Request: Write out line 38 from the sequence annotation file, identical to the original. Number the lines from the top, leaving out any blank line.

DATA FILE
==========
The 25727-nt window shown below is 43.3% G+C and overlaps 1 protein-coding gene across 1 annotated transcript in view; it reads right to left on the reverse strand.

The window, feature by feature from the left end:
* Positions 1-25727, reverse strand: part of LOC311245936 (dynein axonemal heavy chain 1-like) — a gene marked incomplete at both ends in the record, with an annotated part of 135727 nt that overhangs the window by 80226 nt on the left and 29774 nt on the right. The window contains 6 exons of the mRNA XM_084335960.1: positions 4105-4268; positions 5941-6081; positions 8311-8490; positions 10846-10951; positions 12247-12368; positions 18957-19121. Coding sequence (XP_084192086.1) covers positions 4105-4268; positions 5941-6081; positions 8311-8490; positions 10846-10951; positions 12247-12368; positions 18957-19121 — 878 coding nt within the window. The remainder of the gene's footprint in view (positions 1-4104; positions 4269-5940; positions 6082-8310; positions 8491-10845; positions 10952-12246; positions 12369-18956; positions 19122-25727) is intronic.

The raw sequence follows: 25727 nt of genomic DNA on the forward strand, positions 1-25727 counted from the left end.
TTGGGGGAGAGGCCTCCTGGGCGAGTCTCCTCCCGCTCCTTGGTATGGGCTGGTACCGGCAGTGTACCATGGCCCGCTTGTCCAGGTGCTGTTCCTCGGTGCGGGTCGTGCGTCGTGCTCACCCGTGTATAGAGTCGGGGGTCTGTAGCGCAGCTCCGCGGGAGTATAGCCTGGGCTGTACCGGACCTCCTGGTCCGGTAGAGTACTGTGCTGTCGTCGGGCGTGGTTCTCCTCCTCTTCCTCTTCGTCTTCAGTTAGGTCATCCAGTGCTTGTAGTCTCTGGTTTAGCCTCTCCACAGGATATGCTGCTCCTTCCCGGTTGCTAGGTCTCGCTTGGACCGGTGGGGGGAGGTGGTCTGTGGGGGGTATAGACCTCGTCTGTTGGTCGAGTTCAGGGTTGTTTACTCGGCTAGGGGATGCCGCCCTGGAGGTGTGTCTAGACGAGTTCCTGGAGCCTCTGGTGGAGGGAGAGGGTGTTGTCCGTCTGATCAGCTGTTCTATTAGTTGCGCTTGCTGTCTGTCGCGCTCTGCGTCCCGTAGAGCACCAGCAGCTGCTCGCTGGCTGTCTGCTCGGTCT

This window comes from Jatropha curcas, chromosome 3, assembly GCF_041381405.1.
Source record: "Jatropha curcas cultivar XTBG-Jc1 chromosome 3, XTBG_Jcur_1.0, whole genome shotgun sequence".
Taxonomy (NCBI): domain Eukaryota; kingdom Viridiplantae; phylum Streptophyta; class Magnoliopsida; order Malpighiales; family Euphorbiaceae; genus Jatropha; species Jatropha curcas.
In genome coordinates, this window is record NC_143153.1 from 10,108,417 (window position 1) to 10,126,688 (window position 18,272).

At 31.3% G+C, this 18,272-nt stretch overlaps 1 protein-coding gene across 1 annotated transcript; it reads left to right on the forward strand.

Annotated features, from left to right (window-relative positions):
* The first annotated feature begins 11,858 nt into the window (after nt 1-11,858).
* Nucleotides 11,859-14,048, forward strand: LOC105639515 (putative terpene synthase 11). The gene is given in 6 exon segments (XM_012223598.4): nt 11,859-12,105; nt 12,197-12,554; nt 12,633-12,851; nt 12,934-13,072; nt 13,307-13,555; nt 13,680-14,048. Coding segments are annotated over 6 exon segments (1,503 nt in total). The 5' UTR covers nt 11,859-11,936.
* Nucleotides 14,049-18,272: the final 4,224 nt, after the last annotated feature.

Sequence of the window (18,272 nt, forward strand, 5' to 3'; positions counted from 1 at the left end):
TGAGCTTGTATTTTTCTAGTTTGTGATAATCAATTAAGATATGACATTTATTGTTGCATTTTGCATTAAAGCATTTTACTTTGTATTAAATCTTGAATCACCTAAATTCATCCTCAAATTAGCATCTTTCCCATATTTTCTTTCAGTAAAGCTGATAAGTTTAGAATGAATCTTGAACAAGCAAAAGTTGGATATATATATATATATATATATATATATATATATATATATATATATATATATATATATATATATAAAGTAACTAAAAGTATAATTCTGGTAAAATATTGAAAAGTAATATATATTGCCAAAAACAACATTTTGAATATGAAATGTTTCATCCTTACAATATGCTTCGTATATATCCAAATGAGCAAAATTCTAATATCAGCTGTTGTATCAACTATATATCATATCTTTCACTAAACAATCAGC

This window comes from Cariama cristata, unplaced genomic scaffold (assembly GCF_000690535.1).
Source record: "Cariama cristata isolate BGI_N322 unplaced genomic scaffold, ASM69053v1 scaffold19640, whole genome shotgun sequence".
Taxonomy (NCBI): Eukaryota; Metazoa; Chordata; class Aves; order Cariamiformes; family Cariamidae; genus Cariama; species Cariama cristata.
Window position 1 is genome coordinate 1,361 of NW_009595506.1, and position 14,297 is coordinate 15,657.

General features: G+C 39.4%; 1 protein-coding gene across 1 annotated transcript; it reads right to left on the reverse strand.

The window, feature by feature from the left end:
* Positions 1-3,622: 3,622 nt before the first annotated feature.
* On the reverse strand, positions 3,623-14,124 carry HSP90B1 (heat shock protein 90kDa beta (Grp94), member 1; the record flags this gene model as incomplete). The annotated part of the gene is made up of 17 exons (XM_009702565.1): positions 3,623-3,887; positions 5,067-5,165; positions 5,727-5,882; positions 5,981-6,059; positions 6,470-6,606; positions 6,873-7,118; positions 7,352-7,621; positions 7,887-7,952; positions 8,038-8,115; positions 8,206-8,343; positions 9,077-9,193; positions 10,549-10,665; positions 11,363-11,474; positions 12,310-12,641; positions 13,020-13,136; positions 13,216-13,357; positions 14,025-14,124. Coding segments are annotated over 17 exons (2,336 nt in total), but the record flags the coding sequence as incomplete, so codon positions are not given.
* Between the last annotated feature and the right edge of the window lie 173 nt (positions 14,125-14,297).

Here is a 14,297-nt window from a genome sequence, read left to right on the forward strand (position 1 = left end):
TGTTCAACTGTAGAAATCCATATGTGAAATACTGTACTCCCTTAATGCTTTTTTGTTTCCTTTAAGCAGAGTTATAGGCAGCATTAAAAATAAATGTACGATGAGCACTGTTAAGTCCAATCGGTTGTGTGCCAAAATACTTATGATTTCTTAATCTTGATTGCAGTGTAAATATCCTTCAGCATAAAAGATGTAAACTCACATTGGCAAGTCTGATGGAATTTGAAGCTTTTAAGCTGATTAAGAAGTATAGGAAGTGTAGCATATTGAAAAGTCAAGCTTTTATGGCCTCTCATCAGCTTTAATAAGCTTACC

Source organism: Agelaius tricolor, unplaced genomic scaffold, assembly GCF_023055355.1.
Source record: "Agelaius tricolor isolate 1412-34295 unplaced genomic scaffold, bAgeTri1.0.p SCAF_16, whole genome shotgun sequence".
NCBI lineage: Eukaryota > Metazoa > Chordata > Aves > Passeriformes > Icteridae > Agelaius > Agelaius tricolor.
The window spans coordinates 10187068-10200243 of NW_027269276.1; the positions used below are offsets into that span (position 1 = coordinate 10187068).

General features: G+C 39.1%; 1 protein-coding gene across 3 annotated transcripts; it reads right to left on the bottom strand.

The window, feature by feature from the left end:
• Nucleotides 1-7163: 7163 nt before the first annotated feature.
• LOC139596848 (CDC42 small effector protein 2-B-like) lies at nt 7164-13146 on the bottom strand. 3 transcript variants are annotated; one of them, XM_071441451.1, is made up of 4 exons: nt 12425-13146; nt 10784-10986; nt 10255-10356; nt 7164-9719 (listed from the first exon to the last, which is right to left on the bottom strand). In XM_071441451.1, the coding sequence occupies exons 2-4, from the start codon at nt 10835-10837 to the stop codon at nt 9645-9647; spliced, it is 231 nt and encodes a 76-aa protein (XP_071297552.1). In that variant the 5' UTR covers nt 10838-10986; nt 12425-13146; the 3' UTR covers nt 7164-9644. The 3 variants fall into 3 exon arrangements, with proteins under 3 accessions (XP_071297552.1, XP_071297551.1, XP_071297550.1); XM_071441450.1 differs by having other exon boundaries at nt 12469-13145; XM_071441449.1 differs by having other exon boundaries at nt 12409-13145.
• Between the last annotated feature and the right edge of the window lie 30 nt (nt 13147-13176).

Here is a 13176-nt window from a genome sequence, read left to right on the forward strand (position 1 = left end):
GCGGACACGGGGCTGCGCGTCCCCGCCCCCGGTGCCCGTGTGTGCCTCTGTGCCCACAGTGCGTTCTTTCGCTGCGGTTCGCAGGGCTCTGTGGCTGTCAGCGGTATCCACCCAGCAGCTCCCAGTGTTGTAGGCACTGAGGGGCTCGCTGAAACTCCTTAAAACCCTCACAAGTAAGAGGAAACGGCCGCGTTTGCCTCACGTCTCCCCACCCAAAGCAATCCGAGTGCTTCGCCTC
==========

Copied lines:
GCGGACACGGGGCTGCGCGTCCCCGCCCCCGGTGCCCGTGTGTGCCTCTGTGCCCACAGTGCGTTCTTTCGCTGCGGTTCGCAGGGCTCTGTGGCTGTCAGCGGTATCCACCCAGCAGCTCCCAGTGTTGTAGGCACTGAGGGGCTCGCTGAAACTCCTTAAAACCCTCACAAGTAAGAGGAAACGGCCGCGTTTGCCTCACGTCTCCCCACCCAAAGCAATCCGAGTGCTTCGCCTC